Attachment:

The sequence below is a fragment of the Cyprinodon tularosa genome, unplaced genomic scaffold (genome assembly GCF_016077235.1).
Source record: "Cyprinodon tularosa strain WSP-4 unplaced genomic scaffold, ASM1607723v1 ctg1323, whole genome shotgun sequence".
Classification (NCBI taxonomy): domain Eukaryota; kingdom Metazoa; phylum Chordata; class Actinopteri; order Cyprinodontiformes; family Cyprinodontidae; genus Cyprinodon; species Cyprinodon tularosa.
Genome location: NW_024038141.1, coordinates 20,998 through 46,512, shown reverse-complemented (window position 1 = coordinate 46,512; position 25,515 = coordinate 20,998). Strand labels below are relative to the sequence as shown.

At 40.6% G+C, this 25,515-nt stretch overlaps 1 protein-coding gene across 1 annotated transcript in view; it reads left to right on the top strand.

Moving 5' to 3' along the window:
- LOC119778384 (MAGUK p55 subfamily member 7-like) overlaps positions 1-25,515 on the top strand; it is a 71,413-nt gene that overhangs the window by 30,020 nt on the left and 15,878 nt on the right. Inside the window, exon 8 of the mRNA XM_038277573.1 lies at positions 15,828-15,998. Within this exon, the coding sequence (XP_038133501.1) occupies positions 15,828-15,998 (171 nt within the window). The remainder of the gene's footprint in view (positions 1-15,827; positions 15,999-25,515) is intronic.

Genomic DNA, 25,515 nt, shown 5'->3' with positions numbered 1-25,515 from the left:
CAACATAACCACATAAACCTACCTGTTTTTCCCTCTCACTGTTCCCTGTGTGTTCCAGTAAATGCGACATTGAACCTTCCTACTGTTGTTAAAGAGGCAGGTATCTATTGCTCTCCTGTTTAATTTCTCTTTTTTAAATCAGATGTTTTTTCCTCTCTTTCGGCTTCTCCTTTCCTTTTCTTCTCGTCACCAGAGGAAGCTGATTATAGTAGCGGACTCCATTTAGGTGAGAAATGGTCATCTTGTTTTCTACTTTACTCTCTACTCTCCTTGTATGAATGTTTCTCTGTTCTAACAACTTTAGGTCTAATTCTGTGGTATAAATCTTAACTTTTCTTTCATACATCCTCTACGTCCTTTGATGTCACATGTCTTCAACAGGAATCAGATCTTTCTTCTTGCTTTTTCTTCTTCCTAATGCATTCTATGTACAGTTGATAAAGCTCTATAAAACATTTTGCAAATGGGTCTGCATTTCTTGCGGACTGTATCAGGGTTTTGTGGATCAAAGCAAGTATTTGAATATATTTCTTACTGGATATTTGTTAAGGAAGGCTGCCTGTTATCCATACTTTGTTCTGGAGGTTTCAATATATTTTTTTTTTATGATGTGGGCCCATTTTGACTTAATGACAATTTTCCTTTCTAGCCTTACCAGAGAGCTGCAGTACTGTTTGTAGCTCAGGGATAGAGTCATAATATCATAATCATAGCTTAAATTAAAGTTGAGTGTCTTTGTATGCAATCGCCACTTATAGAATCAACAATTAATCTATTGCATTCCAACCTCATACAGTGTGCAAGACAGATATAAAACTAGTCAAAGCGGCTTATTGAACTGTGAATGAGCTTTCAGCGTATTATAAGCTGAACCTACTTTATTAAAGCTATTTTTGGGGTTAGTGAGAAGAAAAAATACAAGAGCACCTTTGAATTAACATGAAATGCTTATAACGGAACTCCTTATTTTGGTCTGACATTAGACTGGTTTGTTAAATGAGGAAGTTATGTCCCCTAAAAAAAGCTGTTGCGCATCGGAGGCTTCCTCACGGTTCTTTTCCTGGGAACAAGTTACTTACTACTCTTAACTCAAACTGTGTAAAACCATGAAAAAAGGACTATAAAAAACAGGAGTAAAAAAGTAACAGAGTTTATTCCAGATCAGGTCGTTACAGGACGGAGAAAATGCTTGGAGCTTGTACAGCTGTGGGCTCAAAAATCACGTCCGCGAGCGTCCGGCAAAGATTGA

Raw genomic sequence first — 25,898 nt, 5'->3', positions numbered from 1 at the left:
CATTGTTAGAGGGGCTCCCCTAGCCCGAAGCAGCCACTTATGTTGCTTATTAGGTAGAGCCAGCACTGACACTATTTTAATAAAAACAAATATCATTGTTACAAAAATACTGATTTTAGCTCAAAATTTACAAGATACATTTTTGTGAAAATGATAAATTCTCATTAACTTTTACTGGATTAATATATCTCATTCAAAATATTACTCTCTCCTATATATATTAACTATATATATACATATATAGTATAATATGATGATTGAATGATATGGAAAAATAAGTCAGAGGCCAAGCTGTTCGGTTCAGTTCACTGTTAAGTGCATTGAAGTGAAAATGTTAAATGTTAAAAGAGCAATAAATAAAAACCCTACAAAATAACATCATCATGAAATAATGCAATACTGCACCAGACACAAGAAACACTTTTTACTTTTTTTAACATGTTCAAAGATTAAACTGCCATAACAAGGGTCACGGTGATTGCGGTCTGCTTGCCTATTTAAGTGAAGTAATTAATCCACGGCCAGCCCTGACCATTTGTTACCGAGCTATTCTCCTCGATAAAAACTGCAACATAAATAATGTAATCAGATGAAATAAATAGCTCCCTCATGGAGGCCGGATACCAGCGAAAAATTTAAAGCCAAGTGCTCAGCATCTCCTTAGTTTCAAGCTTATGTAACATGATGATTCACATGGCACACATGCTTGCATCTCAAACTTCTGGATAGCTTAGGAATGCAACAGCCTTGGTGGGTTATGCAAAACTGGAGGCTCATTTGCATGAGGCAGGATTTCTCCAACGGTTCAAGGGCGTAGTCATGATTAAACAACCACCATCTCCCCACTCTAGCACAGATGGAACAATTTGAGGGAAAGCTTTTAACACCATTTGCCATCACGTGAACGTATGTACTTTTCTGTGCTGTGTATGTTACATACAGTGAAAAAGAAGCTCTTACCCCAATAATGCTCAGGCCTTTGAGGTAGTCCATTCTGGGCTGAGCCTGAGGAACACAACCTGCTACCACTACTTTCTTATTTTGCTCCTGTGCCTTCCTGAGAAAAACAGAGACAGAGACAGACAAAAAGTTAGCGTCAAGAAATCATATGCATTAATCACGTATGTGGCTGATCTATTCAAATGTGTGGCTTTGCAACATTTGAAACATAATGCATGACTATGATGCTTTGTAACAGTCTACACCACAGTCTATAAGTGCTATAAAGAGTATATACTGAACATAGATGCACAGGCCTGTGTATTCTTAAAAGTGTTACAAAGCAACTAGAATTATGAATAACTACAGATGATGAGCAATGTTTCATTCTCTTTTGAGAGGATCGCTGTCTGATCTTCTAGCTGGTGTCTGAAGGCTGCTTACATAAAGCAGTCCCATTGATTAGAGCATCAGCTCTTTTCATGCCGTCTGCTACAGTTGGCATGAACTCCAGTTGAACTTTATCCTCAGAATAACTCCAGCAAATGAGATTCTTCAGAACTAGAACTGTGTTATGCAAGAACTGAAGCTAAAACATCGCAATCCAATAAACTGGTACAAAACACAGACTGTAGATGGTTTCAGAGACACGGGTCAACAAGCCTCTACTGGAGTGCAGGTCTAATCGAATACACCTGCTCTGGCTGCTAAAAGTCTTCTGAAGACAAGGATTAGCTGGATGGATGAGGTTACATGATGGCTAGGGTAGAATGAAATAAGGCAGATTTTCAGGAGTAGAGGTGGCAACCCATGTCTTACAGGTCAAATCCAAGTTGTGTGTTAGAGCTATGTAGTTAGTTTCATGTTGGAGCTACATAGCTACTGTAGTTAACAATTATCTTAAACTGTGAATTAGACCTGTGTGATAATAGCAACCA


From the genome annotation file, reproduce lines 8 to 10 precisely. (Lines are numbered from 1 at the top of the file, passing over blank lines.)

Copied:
Genomic DNA, 25,515 nt, shown 5'->3' with positions numbered 1-25,515 from the left:
CAACATAACCACATAAACCTACCTGTTTTTCCCTCTCACTGTTCCCTGTGTGTTCCAGTAAATGCGACATTGAACCTTCCTACTGTTGTTAAAGAGGCAGGTATCTATTGCTCTCCTGTTTAATTTCTCTTTTTTAAATCAGATGTTTTTTCCTCTCTTTCGGCTTCTCCTTTCCTTTTCTTCTCGTCACCAGAGGAAGCTGATTATAGTAGCGGACTCCATTTAGGTGAGAAATGGTCATCTTGTTTTCTACTTTACTCTCTACTCTCCTTGTATGAATGTTTCTCTGTTCTAACAACTTTAGGTCTAATTCTGTGGTATAAATCTTAACTTTTCTTTCATACATCCTCTACGTCCTTTGATGTCACATGTCTTCAACAGGAATCAGATCTTTCTTCTTGCTTTTTCTTCTTCCTAATGCATTCTATGTACAGTTGATAAAGCTCTATAAAACATTTTGCAAATGGGTCTGCATTTCTTGCGGACTGTATCAGGGTTTTGTGGATCAAAGCAAGTATTTGAATATATTTCTTACTGGATATTTGTTAAGGAAGGCTGCCTGTTATCCATACTTTGTTCTGGAGGTTTCAATATATTTTTTTTTTATGATGTGGGCCCATTTTGACTTAATGACAATTTTCCTTTCTAGCCTTACCAGAGAGCTGCAGTACTGTTTGTAGCTCAGGGATAGAGTCATAATATCATAATCATAGCTTAAATTAAAGTTGAGTGTCTTTGTATGCAATCGCCACTTATAGAATCAACAATTAATCTATTGCATTCCAACCTCATACAGTGTGCAAGACAGATATAAAACTAGTCAAAGCGGCTTATTGAACTGTGAATGAGCTTTCAGCGTATTATAAGCTGAACCTACTTTATTAAAGCTATTTTTGGGGTTAGTGAGAAGAAAAAATACAAGAGCACCTTTGAATTAACATGAAATGCTTATAACGGAACTCCTTATTTTGGTCTGACATTAGACTGGTTTGTTAAATGAGGAAGTTATGTCCCCTAAAAAAAGCTGTTGCGCATCGGAGGCTTCCTCACGGTTCTTTTCCTGGGAACAAGTTACTTACTACTCTTAACTCAAACTGTGTAAAACCATGAAAAAAGGACTATAAAAAACAGGAGTAAAAAAGTAACAGAGTTTATTCCAGATCAGGTCGTTACAGGACGGAGAAAATGCTTGGAGCTTGTACAGCTGTGGGCTCAAAAATCACGTCCGCGAGCGTCCGGCAAAGATTGA

Raw genomic sequence first — 25,898 nt, 5'->3', positions numbered from 1 at the left: